Jane joined the internal campaign to have the same technical support equipment as the men as well as the right to wear trousers, a far more practical uniform. How could women be equal to men if they didn’t have access to the same defensive and protective apparatus? The campaign was a success and for the first time, Police Women had the same working rights as men. They could conduct foot patrols by themselves and carry the same equipment. Overall, the nineteen seventies were a breakthrough period for Women’s Rights with the passing of The Equal Pay Act of 1970 and The Employment Protection Act of 1975 which made statutory maternity pay a necessity for all employers. It also ensured women couldn’t be dismissed for being pregnant. This was timely for Jane who had married in 1975 and gave birth to her first child, Michael in 1977. Jane took the full year’s Maternity Leave but left shortly after the year was up. Like many women, her preference was for part-time work, preferably a job share. But also like many women, this option was not possible because of the restrictions surrounding the concept. Jane gave birth to her second child, Sarah, in 1978 and for the time being stayed at home. Child care options have always been a headache for women and in the late Seventies, despite the range of equalities legislation which had been passed, there was not an overabundance of Carers available.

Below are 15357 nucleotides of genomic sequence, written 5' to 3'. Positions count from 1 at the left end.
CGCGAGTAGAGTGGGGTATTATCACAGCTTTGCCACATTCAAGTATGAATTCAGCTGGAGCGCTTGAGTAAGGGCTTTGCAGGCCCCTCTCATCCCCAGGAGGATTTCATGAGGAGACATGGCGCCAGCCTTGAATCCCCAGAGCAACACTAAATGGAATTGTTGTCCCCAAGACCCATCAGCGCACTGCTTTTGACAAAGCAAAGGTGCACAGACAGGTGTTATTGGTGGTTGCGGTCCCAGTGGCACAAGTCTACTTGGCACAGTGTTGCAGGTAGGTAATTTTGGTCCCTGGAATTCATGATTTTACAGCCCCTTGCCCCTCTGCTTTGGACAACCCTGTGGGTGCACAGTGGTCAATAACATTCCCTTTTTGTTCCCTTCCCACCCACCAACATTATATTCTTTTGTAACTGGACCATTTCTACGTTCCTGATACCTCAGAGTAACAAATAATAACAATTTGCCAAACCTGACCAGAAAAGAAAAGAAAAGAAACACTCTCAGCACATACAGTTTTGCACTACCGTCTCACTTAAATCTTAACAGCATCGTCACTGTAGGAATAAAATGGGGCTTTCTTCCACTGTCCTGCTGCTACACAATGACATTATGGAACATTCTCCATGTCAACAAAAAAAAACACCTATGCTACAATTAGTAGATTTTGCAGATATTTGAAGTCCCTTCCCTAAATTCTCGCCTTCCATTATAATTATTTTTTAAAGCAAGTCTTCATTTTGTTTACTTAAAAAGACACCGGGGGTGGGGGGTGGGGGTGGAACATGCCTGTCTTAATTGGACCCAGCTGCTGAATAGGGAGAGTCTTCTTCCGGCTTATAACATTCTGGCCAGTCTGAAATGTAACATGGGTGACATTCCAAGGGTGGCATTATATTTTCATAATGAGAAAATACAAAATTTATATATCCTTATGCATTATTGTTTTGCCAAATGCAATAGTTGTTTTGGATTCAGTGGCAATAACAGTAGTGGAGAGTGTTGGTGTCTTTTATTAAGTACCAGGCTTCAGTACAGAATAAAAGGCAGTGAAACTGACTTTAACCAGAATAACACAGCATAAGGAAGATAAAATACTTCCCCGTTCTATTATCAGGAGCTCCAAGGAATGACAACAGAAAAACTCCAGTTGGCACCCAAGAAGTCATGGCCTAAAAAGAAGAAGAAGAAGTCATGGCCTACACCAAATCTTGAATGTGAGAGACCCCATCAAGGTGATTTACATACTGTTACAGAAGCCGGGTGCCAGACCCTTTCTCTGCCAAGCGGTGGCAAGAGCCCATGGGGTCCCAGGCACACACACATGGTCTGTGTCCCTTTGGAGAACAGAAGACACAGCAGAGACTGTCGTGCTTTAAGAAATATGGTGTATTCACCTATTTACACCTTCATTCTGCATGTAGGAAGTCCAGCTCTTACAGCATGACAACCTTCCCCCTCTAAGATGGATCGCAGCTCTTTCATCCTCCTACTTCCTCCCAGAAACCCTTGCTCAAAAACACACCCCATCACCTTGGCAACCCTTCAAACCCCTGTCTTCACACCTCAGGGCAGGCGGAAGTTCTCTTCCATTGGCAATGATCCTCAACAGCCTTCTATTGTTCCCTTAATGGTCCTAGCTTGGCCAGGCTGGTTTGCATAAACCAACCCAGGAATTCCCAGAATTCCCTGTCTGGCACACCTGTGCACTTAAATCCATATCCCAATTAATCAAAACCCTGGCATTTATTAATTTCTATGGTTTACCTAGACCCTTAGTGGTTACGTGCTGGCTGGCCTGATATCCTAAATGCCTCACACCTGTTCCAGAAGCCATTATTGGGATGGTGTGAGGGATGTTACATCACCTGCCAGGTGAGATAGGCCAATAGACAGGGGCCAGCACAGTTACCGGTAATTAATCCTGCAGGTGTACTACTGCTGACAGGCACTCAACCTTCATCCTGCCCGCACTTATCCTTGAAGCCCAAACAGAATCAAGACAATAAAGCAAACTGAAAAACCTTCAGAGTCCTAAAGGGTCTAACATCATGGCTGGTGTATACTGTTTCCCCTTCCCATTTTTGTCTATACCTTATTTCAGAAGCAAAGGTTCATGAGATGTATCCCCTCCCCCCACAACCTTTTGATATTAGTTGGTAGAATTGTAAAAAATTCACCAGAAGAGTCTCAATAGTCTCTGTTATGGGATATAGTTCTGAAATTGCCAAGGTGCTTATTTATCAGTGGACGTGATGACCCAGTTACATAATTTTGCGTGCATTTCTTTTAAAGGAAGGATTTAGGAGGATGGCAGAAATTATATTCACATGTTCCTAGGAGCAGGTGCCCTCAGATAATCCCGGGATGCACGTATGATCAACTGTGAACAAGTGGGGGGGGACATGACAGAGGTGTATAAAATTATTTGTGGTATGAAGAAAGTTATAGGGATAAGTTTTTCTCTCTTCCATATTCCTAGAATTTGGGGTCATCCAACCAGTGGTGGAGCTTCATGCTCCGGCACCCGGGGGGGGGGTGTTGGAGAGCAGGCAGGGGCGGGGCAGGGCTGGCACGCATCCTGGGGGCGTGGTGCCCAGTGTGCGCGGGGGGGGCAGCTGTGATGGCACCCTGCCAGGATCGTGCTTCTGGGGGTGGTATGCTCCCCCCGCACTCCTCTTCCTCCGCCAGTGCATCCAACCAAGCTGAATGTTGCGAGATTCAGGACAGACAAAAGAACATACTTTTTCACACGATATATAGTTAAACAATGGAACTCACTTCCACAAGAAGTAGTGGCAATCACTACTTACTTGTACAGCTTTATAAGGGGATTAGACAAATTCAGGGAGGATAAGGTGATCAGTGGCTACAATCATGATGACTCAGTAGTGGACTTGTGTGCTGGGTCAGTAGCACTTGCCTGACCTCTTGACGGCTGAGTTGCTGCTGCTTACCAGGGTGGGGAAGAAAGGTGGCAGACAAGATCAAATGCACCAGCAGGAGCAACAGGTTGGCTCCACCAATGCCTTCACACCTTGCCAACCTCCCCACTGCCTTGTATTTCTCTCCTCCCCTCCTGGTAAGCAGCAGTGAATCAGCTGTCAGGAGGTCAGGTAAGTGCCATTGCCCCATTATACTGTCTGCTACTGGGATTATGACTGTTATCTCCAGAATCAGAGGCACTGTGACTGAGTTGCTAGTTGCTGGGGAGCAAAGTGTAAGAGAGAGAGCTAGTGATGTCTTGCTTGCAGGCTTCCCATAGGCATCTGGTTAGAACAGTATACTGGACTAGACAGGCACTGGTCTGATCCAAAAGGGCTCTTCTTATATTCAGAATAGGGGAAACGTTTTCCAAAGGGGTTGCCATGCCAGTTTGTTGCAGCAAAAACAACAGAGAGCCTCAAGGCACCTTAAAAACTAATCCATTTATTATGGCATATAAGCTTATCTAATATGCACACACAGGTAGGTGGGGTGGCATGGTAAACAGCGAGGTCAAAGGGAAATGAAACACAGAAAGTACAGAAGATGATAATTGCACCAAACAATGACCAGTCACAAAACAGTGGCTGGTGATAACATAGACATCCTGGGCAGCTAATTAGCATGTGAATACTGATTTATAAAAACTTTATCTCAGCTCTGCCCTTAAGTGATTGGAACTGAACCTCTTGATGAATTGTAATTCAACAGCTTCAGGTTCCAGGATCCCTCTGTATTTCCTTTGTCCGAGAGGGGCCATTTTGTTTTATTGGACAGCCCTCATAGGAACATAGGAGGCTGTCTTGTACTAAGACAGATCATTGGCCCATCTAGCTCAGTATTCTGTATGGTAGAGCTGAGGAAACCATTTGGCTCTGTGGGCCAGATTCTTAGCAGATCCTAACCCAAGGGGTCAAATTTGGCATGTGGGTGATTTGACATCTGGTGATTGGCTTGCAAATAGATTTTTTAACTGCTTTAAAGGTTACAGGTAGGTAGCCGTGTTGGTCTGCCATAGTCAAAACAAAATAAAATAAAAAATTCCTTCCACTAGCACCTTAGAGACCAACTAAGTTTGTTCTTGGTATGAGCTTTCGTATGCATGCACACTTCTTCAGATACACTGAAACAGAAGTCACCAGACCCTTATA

In 1982, Jane and her family moved to The Langstons. Her daughter went to First Stop Play Group, now a Pre-School Play Group, which initially operated out of a Double Decker Bus. Jane, who loves children, also went to the Play Group as a helper but quickly ended up running it from 1983 to 1990. The Group moved from the Bus when Bloors gave them a proper building. In a spate of enthusiasm for the Play Group’s new home, Jane decided to enter a Dulux competition, painting a picture of the Bus morphing into a proper building on one of the walls. She was pleased to tell me she had been successful in winning the competition and to the best of her knowledge, the painting is still there. It was at this point, Jane confided her love of painting and drawing; it was something of a revelation. It had been her top subject at school and a talent she fosters to this day. Examples of her work demonstrate a delicate handling of flowers and buildings, some of them undertaken when on holiday in France, a place she loves. Being something of a perfectionist, there is a degree of exactitude to each of her pieces.